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Annoucements  Next labs 9 and 10 are paired for everyone. So don’t miss the lab.  There is a review session for the quiz on Monday, November 4, at 8:00.

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Presentation on theme: "Annoucements  Next labs 9 and 10 are paired for everyone. So don’t miss the lab.  There is a review session for the quiz on Monday, November 4, at 8:00."— Presentation transcript:

1 Annoucements  Next labs 9 and 10 are paired for everyone. So don’t miss the lab.  There is a review session for the quiz on Monday, November 4, at 8:00 in rooms 12-3105 and 12-3115.  The notes for the lectures are available online.  Additional handouts on OOD and things discussed last week and this week are available outside my office.

2 What is Testing?  Testing is the process of finding errors in the system implementation.  The intent of testing is to find problems with the system.

3 What is Debugging?  Debugging is the process of finding the source of errors and fixing such errors.  Testing is done before debugging.

4 Why Test?  The purpose of testing is to identify implementation errors before the product is shipped.  The errors may be:  Actual bugs in the code.  Incorrect implementation of the requirements or functional specifications. Misunderstandings Incomplete requirements or functional specifications.

5 What Testing is not  Testing is not a random process.  There is a rhyme and reason to the process.  Testing is not debugging.  Testing identifies the problems.  Debugging finds the location of a problem and fixes the problem.

6 Who is responsible for Testing?  Multiple people are responsible for testing a system.  Initially the programmers are responsible for testing their implementation but this is not systems testing.  Usually a testing team will perform the majority of the tests, particularly at the system level.  The customer will also test the entire system. Alpha and Beta testing.

7 Who is responsible for Debugging?  There is also a number of people who are responsible for debugging.  If there is a testing team responsible for testing the system, this team will also attempt to precisely identify the problem and report it to the appropriate programmer.  The programmer is responsible for determining the actual problem and repairing it.  The customer should not debug a system.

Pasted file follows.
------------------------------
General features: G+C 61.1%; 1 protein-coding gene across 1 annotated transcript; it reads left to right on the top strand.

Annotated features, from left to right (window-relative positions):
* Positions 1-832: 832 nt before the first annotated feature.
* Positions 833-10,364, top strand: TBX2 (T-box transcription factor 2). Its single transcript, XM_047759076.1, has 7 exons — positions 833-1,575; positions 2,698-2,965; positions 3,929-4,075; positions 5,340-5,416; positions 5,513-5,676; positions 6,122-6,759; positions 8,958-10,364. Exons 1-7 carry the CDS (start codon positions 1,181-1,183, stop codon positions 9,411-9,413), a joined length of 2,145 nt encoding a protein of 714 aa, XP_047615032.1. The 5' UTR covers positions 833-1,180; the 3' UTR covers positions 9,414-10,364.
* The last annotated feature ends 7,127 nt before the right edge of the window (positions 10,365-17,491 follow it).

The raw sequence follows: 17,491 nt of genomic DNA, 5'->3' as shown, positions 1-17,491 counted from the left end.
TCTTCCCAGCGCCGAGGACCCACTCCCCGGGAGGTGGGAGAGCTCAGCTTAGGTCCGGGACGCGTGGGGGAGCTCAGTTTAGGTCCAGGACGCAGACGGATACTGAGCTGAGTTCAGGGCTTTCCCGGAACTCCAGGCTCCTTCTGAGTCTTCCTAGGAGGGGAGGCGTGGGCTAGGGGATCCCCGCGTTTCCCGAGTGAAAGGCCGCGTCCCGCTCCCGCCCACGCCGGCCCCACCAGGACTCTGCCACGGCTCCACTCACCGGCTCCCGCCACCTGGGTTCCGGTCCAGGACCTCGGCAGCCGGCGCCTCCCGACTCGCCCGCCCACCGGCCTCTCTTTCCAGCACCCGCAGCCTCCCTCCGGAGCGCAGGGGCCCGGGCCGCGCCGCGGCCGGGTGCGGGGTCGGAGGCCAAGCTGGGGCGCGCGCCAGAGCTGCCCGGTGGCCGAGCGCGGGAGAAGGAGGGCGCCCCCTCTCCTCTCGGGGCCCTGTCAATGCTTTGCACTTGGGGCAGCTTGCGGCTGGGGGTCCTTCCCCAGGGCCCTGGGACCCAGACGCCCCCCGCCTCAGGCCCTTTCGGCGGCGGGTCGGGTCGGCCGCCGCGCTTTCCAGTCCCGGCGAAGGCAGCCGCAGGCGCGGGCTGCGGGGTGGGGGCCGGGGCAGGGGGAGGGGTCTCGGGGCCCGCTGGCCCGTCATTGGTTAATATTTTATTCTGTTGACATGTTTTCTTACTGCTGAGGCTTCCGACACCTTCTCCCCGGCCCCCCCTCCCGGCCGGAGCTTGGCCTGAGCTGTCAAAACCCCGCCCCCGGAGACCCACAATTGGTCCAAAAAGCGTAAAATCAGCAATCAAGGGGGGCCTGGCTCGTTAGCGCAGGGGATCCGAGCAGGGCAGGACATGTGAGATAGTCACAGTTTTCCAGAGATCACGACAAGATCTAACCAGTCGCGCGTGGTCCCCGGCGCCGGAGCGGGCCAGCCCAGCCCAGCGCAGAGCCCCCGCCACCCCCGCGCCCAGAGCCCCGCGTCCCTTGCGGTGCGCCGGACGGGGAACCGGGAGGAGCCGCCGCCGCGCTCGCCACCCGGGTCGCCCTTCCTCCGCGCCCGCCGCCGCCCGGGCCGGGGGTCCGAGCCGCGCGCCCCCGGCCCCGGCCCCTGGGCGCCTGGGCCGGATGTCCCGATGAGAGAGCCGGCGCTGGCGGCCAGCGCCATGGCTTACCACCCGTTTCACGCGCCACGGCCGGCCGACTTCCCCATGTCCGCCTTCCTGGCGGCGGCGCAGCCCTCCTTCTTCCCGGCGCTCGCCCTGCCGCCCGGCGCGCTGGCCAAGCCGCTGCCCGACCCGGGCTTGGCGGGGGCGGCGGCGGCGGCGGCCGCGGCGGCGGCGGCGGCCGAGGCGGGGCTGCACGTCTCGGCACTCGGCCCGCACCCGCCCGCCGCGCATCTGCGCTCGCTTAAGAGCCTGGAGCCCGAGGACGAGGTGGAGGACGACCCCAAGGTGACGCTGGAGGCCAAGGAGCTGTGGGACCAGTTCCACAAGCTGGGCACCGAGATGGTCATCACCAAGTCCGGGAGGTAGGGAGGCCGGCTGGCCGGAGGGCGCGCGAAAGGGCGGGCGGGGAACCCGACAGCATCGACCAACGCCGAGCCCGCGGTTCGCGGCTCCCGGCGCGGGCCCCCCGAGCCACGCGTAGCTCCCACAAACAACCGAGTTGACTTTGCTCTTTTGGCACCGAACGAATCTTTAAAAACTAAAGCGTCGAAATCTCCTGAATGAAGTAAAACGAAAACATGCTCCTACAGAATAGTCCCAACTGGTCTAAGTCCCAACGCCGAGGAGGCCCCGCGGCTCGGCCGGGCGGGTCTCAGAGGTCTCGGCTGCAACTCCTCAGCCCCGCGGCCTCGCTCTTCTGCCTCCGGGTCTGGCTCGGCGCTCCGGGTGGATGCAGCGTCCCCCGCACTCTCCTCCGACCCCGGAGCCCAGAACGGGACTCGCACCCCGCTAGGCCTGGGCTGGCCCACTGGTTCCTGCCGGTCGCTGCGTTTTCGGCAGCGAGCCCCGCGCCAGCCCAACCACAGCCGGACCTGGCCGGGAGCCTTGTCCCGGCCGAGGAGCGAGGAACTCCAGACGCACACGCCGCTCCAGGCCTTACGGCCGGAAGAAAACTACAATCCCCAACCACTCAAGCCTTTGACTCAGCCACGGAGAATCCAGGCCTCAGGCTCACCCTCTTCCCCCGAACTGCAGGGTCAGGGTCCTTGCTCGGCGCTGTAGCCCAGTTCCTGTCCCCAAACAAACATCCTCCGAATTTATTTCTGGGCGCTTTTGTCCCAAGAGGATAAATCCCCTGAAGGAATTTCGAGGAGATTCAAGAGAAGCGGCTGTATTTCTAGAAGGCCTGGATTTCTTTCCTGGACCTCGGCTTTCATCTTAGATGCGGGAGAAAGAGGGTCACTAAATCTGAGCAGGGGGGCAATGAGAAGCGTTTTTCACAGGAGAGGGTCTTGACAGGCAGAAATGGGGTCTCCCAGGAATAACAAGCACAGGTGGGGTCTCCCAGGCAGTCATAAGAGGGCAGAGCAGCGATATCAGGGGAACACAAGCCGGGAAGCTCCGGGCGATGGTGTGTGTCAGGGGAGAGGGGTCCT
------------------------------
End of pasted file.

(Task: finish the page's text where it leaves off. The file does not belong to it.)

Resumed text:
8 When does Testing Begin?  Testing begins during the implementation phase.  The programmer is responsible for testing their unit to ensure the code meets the design and functional specifications.  As multiple units become available and can be combined, system testing can begin by the testing team. It is not unusual for implementation and testing phases to overlap. This is particularly true with today’s shorter development cycles.

9 What is tested?  The system is tested by:  Units of the system. In object oriented programming the classes would be tested.  Related units of the system.  The entire system.

10 How are Tests Passed?  A system passes the tests if it produces results that are consistent with the functional specification and requirements.  The program does what it is supposed to do.  The program does not do anything it is not supposed to.

11 How are Tests Passed?  If any single unit test fails, then the entire system is not correct.  If all unit tests pass, then there is a good probability that the entire system will work together.

12 Types of Testing  Formal verification is a process that uses mathematical and logical assertions to prove that the program is correct.  Formal verification is difficult to do.

13 Types of Testing  Empirical testing is the process of generating test cases and running the tests to show that errors exist.  Empirical testing involves observing the results of using the system.  Empirical testing can only prove that an error exists. It can not prove that there are no errors.

14 Empirical Testing  There are two types of Empirical Testing.  White box testing: Requires access to the actual implementation code. Requires the development of test cases that will exercise each unit of the system, and possible “flows” through the system based upon the actual implementation. All statements, all decisions, all conditions, and all inputs. This type of testing is not very practical but sometimes it is required.